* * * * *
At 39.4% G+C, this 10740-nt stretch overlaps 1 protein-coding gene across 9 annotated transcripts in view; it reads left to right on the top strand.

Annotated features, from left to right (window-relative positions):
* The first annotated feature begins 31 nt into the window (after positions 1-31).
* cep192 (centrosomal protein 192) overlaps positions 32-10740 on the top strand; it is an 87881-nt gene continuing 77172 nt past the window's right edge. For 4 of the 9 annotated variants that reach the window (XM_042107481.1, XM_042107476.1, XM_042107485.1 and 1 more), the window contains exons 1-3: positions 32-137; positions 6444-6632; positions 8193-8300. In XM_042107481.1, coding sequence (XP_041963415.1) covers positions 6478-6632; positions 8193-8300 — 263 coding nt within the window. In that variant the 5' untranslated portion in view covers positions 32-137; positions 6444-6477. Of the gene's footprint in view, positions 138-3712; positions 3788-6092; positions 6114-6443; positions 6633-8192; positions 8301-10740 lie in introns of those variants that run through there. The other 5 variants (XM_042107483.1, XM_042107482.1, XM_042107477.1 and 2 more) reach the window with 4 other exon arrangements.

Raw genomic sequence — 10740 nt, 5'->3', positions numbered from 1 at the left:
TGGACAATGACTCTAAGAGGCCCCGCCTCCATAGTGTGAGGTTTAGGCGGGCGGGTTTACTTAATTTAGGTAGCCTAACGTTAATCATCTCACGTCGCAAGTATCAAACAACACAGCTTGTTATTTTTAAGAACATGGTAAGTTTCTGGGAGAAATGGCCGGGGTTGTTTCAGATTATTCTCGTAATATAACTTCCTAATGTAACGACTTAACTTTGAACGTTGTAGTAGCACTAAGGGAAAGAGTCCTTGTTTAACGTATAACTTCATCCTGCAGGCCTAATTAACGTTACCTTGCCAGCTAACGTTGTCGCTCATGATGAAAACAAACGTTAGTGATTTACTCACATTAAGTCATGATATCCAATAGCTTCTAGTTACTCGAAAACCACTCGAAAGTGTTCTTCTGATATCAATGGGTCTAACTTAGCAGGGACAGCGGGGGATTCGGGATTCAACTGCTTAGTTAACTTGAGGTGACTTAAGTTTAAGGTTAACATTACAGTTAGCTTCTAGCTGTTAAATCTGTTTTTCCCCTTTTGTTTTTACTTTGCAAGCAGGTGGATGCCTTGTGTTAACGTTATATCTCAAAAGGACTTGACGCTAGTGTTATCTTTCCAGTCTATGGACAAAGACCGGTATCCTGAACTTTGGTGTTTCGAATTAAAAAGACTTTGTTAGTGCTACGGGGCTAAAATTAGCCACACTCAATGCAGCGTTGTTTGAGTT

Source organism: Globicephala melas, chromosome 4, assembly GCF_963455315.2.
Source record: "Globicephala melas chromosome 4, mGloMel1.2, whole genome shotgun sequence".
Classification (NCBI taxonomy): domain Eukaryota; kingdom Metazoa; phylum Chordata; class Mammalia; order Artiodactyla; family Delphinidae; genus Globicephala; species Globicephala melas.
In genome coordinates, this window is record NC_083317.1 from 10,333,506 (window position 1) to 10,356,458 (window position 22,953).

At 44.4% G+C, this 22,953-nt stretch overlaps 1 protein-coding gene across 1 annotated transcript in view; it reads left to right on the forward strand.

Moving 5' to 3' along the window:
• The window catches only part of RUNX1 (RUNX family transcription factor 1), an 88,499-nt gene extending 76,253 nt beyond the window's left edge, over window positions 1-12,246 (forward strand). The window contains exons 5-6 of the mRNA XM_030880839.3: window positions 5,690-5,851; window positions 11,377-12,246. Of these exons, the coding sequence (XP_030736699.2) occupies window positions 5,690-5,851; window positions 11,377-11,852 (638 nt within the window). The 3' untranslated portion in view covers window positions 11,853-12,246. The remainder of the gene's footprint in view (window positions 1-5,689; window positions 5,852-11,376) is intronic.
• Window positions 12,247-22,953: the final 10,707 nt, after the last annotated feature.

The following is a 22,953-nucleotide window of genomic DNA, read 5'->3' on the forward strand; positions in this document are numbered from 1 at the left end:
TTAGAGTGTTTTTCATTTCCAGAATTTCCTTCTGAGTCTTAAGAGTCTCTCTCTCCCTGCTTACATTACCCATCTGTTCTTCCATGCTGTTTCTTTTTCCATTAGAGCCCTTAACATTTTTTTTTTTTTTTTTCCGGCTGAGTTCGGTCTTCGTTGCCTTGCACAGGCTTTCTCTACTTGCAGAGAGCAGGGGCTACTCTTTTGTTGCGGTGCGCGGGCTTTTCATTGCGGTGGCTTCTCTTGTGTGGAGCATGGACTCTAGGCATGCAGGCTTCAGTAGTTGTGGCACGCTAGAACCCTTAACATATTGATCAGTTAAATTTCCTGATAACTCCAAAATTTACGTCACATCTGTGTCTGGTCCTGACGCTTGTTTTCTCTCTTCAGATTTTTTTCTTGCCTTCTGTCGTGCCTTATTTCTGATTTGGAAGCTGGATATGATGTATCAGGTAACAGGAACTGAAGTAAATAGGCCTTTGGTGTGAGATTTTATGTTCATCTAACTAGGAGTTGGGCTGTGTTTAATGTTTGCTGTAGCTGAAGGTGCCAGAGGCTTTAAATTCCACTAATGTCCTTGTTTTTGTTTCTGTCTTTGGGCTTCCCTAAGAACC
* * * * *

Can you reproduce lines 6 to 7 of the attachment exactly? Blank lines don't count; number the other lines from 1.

TGGACAATGACTCTAAGAGGCCCCGCCTCCATAGTGTGAGGTTTAGGCGGGCGGGTTTACTTAATTTAGGTAGCCTAACGTTAATCATCTCACGTCGCAAGTATCAAACAACACAGCTTGTTATTTTTAAGAACATGGTAAGTTTCTGGGAGAAATGGCCGGGGTTGTTTCAGATTATTCTCGTAATATAACTTCCTAATGTAACGACTTAACTTTGAACGTTGTAGTAGCACTAAGGGAAAGAGTCCTTGTTTAACGTATAACTTCATCCTGCAGGCCTAATTAACGTTACCTTGCCAGCTAACGTTGTCGCTCATGATGAAAACAAACGTTAGTGATTTACTCACATTAAGTCATGATATCCAATAGCTTCTAGTTACTCGAAAACCACTCGAAAGTGTTCTTCTGATATCAATGGGTCTAACTTAGCAGGGACAGCGGGGGATTCGGGATTCAACTGCTTAGTTAACTTGAGGTGACTTAAGTTTAAGGTTAACATTACAGTTAGCTTCTAGCTGTTAAATCTGTTTTTCCCCTTTTGTTTTTACTTTGCAAGCAGGTGGATGCCTTGTGTTAACGTTATATCTCAAAAGGACTTGACGCTAGTGTTATCTTTCCAGTCTATGGACAAAGACCGGTATCCTGAACTTTGGTGTTTCGAATTAAAAAGACTTTGTTAGTGCTACGGGGCTAAAATTAGCCACACTCAATGCAGCGTTGTTTGAGTT

Source organism: Globicephala melas, chromosome 4, assembly GCF_963455315.2.